The Great Barrier Reef in Danger
Australia’s Great Barrier Reef is home to a tremendous array of endangered species, some found nowhere else in the world. Renowned for its beautiful corals and water clarity, the reef was listed by UNESCO as a World Heritage Area in 1981. Several reef species, including dugongs and loggerhead and green sea turtles, have been listed under the U.S. Endangered Species Act.
But this vast reef, with its incredible wildlife and rare seagrass habitat, is now at risk — from the U.S. government.
The U.S. Export-Import Bank, which finances development projects worldwide, has approved $5 billion in American financing for the construction of two massive liquefied natural gas plants in Queensland, Australia. The facilities will be built within the boundaries of the Great Barrier Reef World Heritage Area, eliminating seagrass habitat and increasing tanker traffic across the reef by 13 percent. Dredging and dumping for these facilities have already created a 20-mile sediment plume, ever creeping closer to world-renowned coral reefs and dive spots. Strandings of endangered dugongs and sea turtles have skyrocketed, while local fishermen’s catch has plummeted due to contaminated sediment in the waters. The only profiteers from this project are its Big Oil proponents — ConocoPhillips and the Chinese state-run oil company Sinopec.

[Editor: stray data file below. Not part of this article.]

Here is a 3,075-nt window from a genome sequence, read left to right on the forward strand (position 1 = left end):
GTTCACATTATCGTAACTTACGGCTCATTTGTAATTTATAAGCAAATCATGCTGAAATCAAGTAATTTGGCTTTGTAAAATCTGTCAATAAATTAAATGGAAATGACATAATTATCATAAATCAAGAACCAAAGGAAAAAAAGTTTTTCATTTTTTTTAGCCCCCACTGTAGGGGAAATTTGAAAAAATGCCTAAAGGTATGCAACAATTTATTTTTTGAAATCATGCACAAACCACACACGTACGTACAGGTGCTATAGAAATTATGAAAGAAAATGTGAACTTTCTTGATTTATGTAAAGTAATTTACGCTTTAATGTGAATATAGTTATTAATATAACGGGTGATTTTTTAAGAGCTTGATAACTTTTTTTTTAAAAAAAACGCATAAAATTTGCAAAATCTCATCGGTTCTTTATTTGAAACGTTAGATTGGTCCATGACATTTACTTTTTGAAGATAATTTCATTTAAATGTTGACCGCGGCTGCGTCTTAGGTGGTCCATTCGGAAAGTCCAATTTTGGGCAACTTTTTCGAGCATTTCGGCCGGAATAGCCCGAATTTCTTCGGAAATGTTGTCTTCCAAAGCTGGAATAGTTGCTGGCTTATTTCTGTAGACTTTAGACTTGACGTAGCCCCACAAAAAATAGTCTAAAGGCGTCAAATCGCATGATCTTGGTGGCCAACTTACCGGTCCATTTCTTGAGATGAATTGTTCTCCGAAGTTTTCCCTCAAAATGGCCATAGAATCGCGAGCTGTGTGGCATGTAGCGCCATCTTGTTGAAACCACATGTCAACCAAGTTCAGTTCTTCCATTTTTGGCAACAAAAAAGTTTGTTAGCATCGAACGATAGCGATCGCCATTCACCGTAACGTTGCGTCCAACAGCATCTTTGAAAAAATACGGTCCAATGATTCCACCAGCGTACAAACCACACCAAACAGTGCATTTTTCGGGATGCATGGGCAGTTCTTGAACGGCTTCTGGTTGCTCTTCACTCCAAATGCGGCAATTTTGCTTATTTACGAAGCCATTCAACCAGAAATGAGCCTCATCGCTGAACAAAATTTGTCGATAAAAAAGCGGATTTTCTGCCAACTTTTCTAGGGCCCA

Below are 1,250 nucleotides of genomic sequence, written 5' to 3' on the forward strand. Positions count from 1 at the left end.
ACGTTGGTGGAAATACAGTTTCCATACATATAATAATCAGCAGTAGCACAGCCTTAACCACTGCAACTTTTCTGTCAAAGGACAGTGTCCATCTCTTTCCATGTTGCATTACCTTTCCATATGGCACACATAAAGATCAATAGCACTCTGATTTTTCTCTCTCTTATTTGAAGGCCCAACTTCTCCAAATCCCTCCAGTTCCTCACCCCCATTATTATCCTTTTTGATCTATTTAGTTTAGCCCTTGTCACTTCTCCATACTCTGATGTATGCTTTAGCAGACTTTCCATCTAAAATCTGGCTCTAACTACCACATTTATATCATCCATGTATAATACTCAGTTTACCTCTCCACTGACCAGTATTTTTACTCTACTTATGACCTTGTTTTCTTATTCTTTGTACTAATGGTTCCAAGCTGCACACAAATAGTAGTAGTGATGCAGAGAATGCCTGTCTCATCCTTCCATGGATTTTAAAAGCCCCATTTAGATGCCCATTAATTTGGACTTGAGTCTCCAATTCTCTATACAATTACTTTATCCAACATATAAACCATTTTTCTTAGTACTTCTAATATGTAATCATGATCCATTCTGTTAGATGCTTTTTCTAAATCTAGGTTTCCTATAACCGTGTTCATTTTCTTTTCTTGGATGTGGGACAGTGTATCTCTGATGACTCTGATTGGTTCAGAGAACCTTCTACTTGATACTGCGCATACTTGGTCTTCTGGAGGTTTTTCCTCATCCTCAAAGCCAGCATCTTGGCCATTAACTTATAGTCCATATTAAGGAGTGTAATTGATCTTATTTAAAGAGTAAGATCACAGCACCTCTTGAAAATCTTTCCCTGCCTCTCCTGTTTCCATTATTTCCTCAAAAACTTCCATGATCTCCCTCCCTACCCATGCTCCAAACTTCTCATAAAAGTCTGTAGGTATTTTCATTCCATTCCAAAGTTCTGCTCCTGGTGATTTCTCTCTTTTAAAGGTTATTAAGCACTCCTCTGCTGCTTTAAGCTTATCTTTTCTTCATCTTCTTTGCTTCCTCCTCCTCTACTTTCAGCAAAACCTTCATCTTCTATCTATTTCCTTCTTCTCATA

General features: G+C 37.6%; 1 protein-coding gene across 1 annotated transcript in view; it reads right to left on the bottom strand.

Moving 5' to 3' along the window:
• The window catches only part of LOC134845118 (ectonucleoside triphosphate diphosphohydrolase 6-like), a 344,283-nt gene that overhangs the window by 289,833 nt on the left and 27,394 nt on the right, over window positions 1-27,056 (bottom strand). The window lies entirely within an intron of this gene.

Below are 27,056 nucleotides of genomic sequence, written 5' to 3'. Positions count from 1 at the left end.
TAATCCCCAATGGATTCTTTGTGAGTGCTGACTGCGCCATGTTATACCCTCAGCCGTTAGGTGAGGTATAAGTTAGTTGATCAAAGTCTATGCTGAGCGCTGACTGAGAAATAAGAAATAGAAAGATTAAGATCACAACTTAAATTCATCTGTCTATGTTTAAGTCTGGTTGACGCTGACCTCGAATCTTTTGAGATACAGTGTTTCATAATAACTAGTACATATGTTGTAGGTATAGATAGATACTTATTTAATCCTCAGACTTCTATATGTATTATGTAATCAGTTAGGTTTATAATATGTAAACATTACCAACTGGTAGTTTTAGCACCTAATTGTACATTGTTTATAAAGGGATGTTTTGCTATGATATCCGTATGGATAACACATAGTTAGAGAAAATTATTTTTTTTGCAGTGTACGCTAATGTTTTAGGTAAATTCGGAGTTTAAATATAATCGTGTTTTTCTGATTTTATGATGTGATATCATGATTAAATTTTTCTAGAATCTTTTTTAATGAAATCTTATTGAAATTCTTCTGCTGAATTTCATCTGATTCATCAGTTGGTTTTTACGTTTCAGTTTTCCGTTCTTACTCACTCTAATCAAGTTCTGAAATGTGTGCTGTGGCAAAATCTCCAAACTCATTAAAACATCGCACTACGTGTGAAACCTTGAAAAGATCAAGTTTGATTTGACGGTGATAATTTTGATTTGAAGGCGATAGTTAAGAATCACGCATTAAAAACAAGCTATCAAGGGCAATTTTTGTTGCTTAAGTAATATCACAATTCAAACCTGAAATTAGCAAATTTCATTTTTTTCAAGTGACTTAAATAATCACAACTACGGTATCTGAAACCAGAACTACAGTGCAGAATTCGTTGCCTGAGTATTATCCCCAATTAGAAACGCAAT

Yet the U.S. Ex-Im Bank funded these controversial fossil fuel projects without applying U.S. environmental laws, including the Endangered Species Act and the National Historic Preservation Act. These laws require all U.S. agencies to evaluate each project funded, regardless of where it occurs, and to avoid impacts on protected species and World Heritage Areas like the Great Barrier Reef. The Center has filed a lawsuit to challenge Ex-Im’s Australia funding and to establish that all U.S. agencies must comply with U.S. standards and before funding destructive projects worldwide.
|Great Barrier Reef photo courtesy Flickr/The.Rohif||HOME / DONATE NOW / SIGN UP FOR E-NETWORK / CONTACT US / PHOTO USE /|